Boyhood is a milestone in the history of filmmaking. Having been in production for the 12 year period during which its central actor went from boy to man, it is possibly the single most ambitious coming-of-age movie ever created. Usually a film like this would be shot within the span of one single year and rely on recasting when the time came to flash forward to the main character’s adolescence or adulthood. This is a film that plays no such trick. We truly are watching 12 years of someone’s life. We are watching a person grow up. It’s a movie experience that does not happen often.
Announced in 2002 as The Twelve-Year Project and filmed in snippets every year since then up until 2013, still using the same cast every time, it was finally finished for release in July 2014, at which point it seemingly took the world by storm. The man behind the project is Richard Linklater of School of Rock fame, and the six-year-old boy he cast as the center point of his grand story is Ellar Coltrane. Today he’s 19 years of age.
The character he plays is Mason Evans Jr., whom we first meet in his elementary school years. He lives with his single mother Olivia (Patricia Arquette) and his older sister Samantha (Lorelei Linklater), who’s one clever little girl. The divorced father is the playful but not too well-off Mason Evans Sr. played by Ethan Hawke, loved by the kids but neglected by the mother due to his childish nature. Watching scenes that feature the younger selves of both Hawke and Arquette in 2014 is fascinating in a way, and as Coltrane visibly ages in front of the camera, they are shown aging along with him.
The kids’ eventual step-father is a seemingly more wealthy man named Bill (Marco Perella), but he is also more abusive and ruthless; thus neither they nor their mother stick around for very long. The family moves around a lot in the movie and Mason is scarcely happy about how troublesome things turn out, especially after they ditch Bill. His real father keeps in touch and remains enthusiastically positive and fun-loving, but as time moves on, the father too ends up in a not too good place.
Throughout it all, Mason learns new things about the world via the friends he makes, the new non-blood relatives he gets (including another step-dad played by Brad Hawkins), the difficult moments he endures, and the occasional awkward conversation with Ethan Hawke’s character.
Boyhood is most certainly something out of the ordinary. The last time I was this deeply moved and fascinated by a modern movie production was Cloud Atlas, but I also found this film vaguely similar to Terrence Malick‘s The Tree of Life, only this one is infinitely more easy to follow.
There’s something about the massively creative way in wich this film was put together that creates memories of ones own childhood years, most probably thanks to how true to life the movie feels. It retells certain points in history, not by recreating them, but by showing the reactions of people who were there when they actually happened, one example being when Mason goes to the book premiere of Harry Potter And The Half-Blood Prince. A scene I liked even more is one set in 2008 when Masons Jr. and Sr. are out bonding/camping, and they start talking about the future of the Star Wars films. “Let’s face it,” says Mason Sr., “there’s nothing after Return of the Jedi, it’s clearly over right there.” If only he knew.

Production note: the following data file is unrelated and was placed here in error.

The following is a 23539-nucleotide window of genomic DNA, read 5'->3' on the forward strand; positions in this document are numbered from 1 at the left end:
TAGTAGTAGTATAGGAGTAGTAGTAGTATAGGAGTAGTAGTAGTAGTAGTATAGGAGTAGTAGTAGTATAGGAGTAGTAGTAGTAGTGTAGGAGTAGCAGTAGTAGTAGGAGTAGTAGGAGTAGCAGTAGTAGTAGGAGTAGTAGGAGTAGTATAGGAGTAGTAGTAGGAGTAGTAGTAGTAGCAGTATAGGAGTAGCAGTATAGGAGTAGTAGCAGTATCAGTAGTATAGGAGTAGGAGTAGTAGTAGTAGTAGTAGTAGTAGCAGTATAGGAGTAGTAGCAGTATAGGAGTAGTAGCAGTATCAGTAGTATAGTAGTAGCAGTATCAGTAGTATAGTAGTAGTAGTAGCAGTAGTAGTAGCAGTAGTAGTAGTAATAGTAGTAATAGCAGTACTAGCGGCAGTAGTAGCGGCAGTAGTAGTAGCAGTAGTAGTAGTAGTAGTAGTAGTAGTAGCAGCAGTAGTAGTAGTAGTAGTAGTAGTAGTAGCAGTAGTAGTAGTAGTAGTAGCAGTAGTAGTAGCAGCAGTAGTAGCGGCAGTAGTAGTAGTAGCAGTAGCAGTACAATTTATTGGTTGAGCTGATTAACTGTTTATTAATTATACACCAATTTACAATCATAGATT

It also helps that the actors, on top of aging naturally before our eyes, add to the realism by giving performances that are so great that they become indistinguishable from normal human beings that you might have grown up around and started your own existence with. Anyone who goes to the movies will recognize Patricia Arquette and Ethan Hawke, but soon enough you practically forget that they are actors and they become very real individuals with very real issues and struggles. Even more impressive are the kids, who behave like real kids would behave, complete with the eagerness, the curiosity, the occasional fights, and the way they evolve as people. Once again it’s easy to be reminded of friends from the past and how decreasingly simple life became as time moved on faster and faster.
The actors even manage to act their way through long shots, of which the film has plenty. The camera work in general is pleasing to behold and the use of lengthy shots helps put the talents of the cast on full display. My favourite one is when Mason’s walking next to a girl on a bike and they have what sounds like a flawlessly natural teen-conversation for the entirety of what must have been a 2 minute tracking shot, tops. Not bad for youngsters.
Boyhood is also one of those rare movies where the unusually long runtime feels warranted and skillfully taken advantage of, given that all those hours feel necessary to tell the full story. One such film that comes to mind is David Fincher‘s The Curious Case of Benjamin Button, which was also focused around one person’s life, only it covered a much larger time span and the main character was aging backwards. Close enough.
This film has a lot to offer for any who chose to see it. Stellar performances (child actors not excluded), believable dialogue, great cinematography, a beautiful but bittersweet tone of nostalgia over the whole thing, and just a genuinely breathtaking scope. If you want a film that’s unlike any other, consider Boyhood. It’s really somethin’.